Somerset Pharmaceuticals and partner Bristol-Myers Squibb are facing a three-month delay in their bid to get a transdermal product to treat depression onto the US market, as the US Food and Drug Administration (FDA) digests dietary restriction data.

Somerset, a joint venture between Mylan Laboratories and Watson Pharmaceuticals, said yesterday that the FDA has extended until February 26 its action date for Emsam (selegiline), for the acute and maintenance treatment of major depressive disorders.

The extension is intended to give additional time to the FDA to review an amendment to the application dossier filed after last month's Psychopharmacologic Drug Advisory Committee, which concluded that Emsam could be safely administered without tyramine dietary modifications at its lowest dose of 20mg. Ahead of the meeting, the FDA had suggested that all three doses of the product (20mg, 30mg and 40mg patches) should carry the warnings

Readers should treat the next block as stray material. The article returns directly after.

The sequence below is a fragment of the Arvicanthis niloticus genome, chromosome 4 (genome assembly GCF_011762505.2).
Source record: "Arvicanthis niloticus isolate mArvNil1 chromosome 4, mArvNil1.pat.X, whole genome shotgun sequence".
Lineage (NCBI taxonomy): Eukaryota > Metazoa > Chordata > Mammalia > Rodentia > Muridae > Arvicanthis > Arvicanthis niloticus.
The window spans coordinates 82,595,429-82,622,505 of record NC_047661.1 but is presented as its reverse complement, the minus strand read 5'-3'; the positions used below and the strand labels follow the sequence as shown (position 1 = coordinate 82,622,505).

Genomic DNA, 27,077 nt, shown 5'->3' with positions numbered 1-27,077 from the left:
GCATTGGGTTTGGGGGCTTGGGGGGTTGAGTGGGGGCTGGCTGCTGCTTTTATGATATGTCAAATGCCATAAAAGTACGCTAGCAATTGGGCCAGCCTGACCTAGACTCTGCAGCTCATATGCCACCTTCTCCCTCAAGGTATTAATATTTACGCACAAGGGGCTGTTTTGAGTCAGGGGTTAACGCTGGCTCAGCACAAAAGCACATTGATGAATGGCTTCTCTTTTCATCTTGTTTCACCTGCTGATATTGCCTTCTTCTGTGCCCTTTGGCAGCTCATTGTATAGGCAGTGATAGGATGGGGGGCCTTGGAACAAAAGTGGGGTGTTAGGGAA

Tyramine is an amino acid found in dairy and meat products. All drugs products based on selegiline, a monoamine oxidase inhibitor, carry dietary warnings because if patients ingest too much tyramine while taking them they can suffer dramatic elevations in blood pressure.

Somerset received an ‘approvable’ letter for Emsam from the FDA in January 2004, and if cleared by the agency would be the first patch for the treatment of major depressive disorder.